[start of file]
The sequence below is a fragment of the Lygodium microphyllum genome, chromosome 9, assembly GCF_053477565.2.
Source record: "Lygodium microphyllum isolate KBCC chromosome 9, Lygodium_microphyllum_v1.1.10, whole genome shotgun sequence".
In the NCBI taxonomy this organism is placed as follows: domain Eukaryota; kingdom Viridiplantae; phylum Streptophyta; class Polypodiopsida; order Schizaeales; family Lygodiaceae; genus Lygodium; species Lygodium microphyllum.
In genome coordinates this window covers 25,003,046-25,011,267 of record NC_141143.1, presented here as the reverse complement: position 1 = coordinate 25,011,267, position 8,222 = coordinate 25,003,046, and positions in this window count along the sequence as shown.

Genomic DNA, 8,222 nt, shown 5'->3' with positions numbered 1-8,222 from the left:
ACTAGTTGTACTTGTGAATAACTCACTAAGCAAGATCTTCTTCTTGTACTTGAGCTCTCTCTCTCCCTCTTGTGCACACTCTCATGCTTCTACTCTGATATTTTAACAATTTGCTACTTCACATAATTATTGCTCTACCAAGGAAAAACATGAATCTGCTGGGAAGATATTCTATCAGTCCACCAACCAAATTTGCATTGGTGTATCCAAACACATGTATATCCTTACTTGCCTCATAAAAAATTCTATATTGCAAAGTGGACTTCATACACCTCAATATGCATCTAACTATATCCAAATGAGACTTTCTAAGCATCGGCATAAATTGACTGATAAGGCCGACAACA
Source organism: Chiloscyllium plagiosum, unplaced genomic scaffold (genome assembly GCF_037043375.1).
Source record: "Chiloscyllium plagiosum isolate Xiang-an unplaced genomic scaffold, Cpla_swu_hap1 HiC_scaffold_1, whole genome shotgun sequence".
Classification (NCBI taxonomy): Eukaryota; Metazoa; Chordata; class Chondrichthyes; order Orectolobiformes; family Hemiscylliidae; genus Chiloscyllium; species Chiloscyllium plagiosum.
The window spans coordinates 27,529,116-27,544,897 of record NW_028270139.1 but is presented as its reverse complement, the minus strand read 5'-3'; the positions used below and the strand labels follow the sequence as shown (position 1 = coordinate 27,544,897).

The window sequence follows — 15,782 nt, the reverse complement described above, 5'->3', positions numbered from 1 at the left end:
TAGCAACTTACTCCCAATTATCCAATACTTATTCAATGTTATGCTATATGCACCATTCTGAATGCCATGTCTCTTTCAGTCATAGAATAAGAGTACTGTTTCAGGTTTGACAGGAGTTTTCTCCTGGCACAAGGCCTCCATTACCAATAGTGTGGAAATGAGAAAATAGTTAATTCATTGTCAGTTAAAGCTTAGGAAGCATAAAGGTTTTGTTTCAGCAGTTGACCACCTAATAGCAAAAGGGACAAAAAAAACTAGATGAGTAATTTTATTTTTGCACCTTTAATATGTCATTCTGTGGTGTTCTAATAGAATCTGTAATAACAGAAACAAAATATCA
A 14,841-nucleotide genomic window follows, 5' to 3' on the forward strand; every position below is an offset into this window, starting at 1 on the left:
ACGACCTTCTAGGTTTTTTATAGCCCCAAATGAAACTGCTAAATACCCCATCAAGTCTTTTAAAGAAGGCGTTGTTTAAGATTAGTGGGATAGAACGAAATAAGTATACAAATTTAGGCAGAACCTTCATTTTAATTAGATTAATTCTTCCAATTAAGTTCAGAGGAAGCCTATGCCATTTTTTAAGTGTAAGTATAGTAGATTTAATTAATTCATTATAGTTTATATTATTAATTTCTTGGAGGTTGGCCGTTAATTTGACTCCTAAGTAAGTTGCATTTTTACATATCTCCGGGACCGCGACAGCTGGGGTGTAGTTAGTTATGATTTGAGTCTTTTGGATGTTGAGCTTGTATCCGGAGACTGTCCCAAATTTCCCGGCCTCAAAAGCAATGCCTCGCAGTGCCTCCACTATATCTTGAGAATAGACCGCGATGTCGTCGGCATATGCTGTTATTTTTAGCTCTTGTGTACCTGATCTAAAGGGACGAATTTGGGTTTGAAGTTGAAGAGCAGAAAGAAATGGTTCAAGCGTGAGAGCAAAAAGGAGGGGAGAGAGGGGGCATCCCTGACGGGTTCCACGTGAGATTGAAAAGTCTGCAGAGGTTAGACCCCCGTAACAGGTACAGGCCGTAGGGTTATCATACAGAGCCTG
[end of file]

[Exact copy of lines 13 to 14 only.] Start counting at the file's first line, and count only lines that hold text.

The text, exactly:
A 14,841-nucleotide genomic window follows, 5' to 3' on the forward strand; every position below is an offset into this window, starting at 1 on the left:
ACGACCTTCTAGGTTTTTTATAGCCCCAAATGAAACTGCTAAATACCCCATCAAGTCTTTTAAAGAAGGCGTTGTTTAAGATTAGTGGGATAGAACGAAATAAGTATACAAATTTAGGCAGAACCTTCATTTTAATTAGATTAATTCTTCCAATTAAGTTCAGAGGAAGCCTATGCCATTTTTTAAGTGTAAGTATAGTAGATTTAATTAATTCATTATAGTTTATATTATTAATTTCTTGGAGGTTGGCCGTTAATTTGACTCCTAAGTAAGTTGCATTTTTACATATCTCCGGGACCGCGACAGCTGGGGTGTAGTTAGTTATGATTTGAGTCTTTTGGATGTTGAGCTTGTATCCGGAGACTGTCCCAAATTTCCCGGCCTCAAAAGCAATGCCTCGCAGTGCCTCCACTATATCTTGAGAATAGACCGCGATGTCGTCGGCATATGCTGTTATTTTTAGCTCTTGTGTACCTGATCTAAAGGGACGAATTTGGGTTTGAAGTTGAAGAGCAGAAAGAAATGGTTCAAGCGTGAGAGCAAAAAGGAGGGGAGAGAGGGGGCATCCCTGACGGGTTCCACGTGAGATTGAAAAGTCTGCAGAGGTTAGACCCCCGTAACAGGTACAGGCCGTAGGGTTATCATACAGAGCCTG